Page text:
Sample sequencing of a selected region of the genome of Erwinia carotovora subsp atroseptica reveals candidate phytopathogenicity genes and allows comparison with Escherichia coli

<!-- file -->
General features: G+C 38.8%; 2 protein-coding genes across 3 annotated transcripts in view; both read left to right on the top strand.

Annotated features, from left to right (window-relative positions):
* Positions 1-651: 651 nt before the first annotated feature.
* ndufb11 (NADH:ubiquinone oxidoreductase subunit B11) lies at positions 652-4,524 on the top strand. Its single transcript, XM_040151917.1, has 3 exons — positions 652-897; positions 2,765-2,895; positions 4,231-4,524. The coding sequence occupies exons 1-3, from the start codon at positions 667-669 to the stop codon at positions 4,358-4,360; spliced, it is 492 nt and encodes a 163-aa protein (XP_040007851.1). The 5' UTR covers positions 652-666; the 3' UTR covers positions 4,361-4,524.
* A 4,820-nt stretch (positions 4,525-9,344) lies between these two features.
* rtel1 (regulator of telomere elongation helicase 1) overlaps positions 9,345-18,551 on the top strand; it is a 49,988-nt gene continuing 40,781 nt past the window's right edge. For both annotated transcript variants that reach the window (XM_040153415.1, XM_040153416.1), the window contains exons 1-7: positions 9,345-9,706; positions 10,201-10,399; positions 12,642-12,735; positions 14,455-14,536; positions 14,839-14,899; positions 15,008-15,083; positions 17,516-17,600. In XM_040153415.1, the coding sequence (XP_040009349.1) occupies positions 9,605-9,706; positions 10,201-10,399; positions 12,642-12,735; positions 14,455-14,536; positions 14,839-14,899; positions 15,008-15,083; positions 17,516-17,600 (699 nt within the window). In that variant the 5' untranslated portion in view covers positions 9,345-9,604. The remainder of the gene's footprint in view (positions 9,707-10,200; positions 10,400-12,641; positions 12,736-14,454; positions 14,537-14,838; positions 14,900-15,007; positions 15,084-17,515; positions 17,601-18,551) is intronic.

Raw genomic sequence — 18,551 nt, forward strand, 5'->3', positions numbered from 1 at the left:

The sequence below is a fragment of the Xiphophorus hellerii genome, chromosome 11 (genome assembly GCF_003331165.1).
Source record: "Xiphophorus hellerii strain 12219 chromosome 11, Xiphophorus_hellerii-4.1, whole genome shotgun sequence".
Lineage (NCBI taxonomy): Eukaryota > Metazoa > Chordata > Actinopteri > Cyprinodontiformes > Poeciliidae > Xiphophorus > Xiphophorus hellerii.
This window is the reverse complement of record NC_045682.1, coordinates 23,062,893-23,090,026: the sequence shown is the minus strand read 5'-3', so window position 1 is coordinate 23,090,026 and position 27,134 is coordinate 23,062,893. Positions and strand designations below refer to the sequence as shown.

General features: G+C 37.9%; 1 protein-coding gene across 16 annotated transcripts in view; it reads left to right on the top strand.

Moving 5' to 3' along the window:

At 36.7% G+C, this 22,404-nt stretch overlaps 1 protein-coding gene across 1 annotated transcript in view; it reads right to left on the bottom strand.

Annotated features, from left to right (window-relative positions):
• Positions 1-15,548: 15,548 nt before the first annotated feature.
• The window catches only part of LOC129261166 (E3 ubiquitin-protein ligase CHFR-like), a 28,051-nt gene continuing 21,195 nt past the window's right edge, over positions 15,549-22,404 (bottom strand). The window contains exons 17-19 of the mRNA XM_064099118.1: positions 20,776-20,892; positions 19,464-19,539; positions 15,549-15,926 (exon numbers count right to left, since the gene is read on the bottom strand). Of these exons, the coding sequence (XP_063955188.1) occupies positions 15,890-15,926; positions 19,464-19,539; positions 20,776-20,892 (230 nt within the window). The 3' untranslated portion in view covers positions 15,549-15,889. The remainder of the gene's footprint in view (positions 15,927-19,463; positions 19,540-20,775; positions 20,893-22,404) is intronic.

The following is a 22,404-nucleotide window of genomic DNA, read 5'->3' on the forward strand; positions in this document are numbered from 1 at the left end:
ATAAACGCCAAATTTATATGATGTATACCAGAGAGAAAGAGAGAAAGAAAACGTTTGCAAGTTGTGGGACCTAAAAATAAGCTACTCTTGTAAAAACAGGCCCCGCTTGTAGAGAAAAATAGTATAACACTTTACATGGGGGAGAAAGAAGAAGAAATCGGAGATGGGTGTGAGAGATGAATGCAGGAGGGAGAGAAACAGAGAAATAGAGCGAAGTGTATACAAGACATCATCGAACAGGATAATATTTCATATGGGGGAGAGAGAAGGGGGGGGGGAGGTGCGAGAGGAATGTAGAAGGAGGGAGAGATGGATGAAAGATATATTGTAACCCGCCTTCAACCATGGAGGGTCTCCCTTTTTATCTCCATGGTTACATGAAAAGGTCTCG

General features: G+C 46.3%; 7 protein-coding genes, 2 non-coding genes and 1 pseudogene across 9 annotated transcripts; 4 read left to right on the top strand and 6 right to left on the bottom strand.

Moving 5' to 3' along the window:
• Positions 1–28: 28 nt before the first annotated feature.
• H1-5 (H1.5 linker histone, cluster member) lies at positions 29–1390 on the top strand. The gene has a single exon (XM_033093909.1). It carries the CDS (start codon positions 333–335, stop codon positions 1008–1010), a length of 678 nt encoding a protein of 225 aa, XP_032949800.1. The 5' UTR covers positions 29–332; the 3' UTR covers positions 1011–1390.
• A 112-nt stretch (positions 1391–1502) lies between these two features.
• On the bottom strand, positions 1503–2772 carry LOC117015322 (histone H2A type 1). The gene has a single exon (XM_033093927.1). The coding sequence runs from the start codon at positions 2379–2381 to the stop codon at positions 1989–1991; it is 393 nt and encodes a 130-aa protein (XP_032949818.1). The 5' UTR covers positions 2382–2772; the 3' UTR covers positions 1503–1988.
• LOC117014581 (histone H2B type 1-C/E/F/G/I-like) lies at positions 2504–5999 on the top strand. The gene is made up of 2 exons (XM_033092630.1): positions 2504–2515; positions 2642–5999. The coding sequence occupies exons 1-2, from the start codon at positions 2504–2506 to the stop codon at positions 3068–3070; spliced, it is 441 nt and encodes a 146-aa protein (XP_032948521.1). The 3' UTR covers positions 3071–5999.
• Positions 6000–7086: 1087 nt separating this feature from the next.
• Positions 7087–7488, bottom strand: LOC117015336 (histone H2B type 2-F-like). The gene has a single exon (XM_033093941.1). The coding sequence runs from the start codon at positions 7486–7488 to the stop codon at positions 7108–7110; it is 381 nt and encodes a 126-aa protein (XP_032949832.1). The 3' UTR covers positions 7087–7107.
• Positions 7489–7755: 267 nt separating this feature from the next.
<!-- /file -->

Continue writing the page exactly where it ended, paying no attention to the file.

Genome sequencing is making a profound impact on microbiology. Currently, however, only one plant pathogen genome sequence is publicly available and 2 no genome-sequencing project has been initiated for any species of the genus Erwinia, which includes several important plant pathogens. This paper describes a targeted sample sequencing approach to study the genome of Erwinia carotovora subsp. atroseptica (Eca), a major soft-rot pathogen of potato. A large insert DNA (approx. 115 kb) library of Eca was constructed using a bacterial artificial chromosome (BAC) vector. Hybridization and end-sequence data revealed two overlapping BAC clones that span an entire hrp gene cluster. Random subcloning and one-fold sequence coverage (> 200 kb) across these BACs identified 25 (89%) of 28 hrp genes predicted from the orthologous hrp cluster of Erwinia amylovora. Regions flanking the hrp cluster contained orthologues of known or putative pathogenicity operons from other Erwinia species, including dspEF (E. amylovora), hecAB and pecSM (E. chrysanthemi), sequences similar to genes from the plant pathogen Xylella fastidiosa, including haemagglutinin-like genes, and sequences similar to genes involved in rhizobacterium-plant interactions. Approximately 10% of the sequences showed strongest nucleotide similarities to genes in the closely related model bacterium and animal pathogen Escherichia, coli. However, the positions of some of these genes were different in the two genomes. Approximately 30% of sequences showed no significant similarity to any database entries. A physical map was made across the genomic region spanning the hrp cluster by hybridization to the BAC library and to digested BAC clones, and by PCR between sequence contigs. A multiple genome coverage BAC library and one-fold sample sequencing are an effective combination for extracting useful information from important regions of the Eca genome, providing a wealth of candidate novel pathogenicity genes for functional analyses. Other genomic regions could be similarly targeted.